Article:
Transforming our future electrical transformers

Andrea Cremasco defended his PhD thesis cum laude at the department of Electrical Engineering on June 26th.

Imagine a future where the problem of carbon emissions is resolved. Picture vast fields of solar and wind power plants generating clean electricity. Think of busy roads, where electric trucks, cars and buses run without harmful emissions, using highly-efficient electric motors. Integrating renewable sources into the power grid and meeting the electricity demands of this greener future requires upgrading our electrical supply chain. For his PhD research, Andrea Cremasco developed a medium-frequency transformer, partially made from biodegradeable materials, which could be a key aspect of safe, reliable, and efficient electrical networks in the future. vacuum casting chamber

One of the main operating parameters of an electrical grid is voltage. To efficiently transport electricity over large distances, from the generation plant to the consumption site, the voltage is first raised to several tens of kilovolts, and then reduced to the level of the loads. A load could be a large industrial plant, or a high-power charging station installed along main roads for the ultrafast charging of electric cars and heavy-duty vehicles.

The electricity is normally generated by renewables at up to a few kilovolts, whereas medium voltage grids for electricity transfer operate between 6 and 35 kV. The transfer of electricity between different voltages is normally achieved using transformers, which therefore play a key role in our power grids.

The development of solid-state transformers (SSTs) is considered to be a milestone in the modernization of the electric supply chain. Compared to conventional transformers, these highly-compact power electronic devices offer additional features and smart functions to the grid, including the active control of power flow, real-time monitoring and protection. These functionalities are crucial for the continuous expansion of the grid while ensuring its flexible operation.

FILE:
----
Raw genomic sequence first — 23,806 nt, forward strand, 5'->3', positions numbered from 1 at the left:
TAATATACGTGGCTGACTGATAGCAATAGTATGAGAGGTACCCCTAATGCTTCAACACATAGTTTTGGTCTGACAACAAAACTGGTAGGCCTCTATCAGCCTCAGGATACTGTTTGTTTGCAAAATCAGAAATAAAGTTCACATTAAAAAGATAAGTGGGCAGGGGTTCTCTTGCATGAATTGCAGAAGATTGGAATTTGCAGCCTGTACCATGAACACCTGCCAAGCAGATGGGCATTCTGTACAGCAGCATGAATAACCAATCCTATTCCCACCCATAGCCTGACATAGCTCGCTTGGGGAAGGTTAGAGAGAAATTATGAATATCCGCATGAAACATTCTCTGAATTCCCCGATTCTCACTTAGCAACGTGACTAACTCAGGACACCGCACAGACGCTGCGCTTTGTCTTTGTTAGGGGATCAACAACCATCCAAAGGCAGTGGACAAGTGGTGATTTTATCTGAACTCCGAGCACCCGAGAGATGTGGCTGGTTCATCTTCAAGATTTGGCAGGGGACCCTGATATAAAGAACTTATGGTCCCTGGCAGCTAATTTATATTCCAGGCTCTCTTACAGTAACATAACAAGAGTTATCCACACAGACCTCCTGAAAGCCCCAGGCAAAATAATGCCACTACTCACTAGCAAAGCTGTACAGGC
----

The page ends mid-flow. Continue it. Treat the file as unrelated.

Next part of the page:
The safe operation of the grid requires the prevention of the propagation of overvoltages among interconnected networks. For example, this is necessary to ensure that the connected loads will never experience the hazardous effects of a lightning strike on a distribution line. One of these loads could be the charging station recharging your electric car, with you seated in while waiting for the vehicle to charge.

This capability is offered through the use of isolated SSTs, which guarantee the electrical separation between the interconnected networks, while allowing the transfer of energy.

The answer is no. Instead, it is the dawn of a new generation of transformers, known as medium-frequency transformers (MFTs), which provide isolation capability within SSTs. As such, MFT must follow similar insulation requirements as followed by conventional transformers. In other words, they have to safely operate with voltages of several tens of kilovolts. In this context, the term “medium-frequency” refers to the operating frequency, which can reach several tens of kilohertz. This allows for the shrinking of the size of the transformer, enabling superior compactness and lightweight compared to conventional 50 Hz transformers.

This advantage comes at a cost: the combination of the frequency, transferred power, and insulation requirements creates a new operating scenario that entails a wide spectrum of electromagnetic and dielectric phenomena. These phenomena complicate the design process, often leading to expensive solutions.

For his PhD research, Andrea Cremasco, who is part of the Electromechanics and Power Electronics (EPE) group at the department of Electrical Engineering, has developed an MFT for SST applications, combining biodegradable insulating materials and a newly patented winding topology. Cremasco’s solution is an upgrade of the basic foil winding to improve the compactness, efficiency, and cost-effectiveness of MFTs. This solution overcomes the main issues caused by the operation of foil windings in the medium voltage range at kilohertz frequencies.

The development of this technology relies on multidisciplinary research, which involves the investigation of fundamental concepts in electromagnetism and dielectrics for insulation design, the characterization of insulating material properties. This included the experimental characterization of material properties to evaluate the stress in the MFT insulation due to the operating voltages, and the development of advanced electromagnetic modeling frameworks to predict harmful overvoltages during the operation within the SST.

The results contributed to the design of an MFT prototype with this new cost-effective and sustainable technology. The prototype can be used in an SST at realistic operating conditions, being capable of transferring more than 150 kW at 20 kHz. This ultra-compact design offers the capability to withstand the insulation tests prescribed for grid-connected SSTs, including lightning impulses up to 95 kV.

This work is part of the project ASSTRA (Advanced Solid-State Transformers), in collaboration with ABB Corporate Research, Switzerland. The experimental activity involved ABB E-mobility and SGB-SMIT Group Transformers. The project was funded by the EU Marie Skłodowska-Curie actions (grant no.765774).

Title of PhD thesis: Medium-Frequency Transformers: Fundamentals, Models, Properties, Topologies.

Supervisor: Prof. Elena A. Lomonova, dr. Mitrofan Curti and ir. Jeroen van Duivenbode from TU/e, and dr. Daniel Rothmund from ABB E-mobility.

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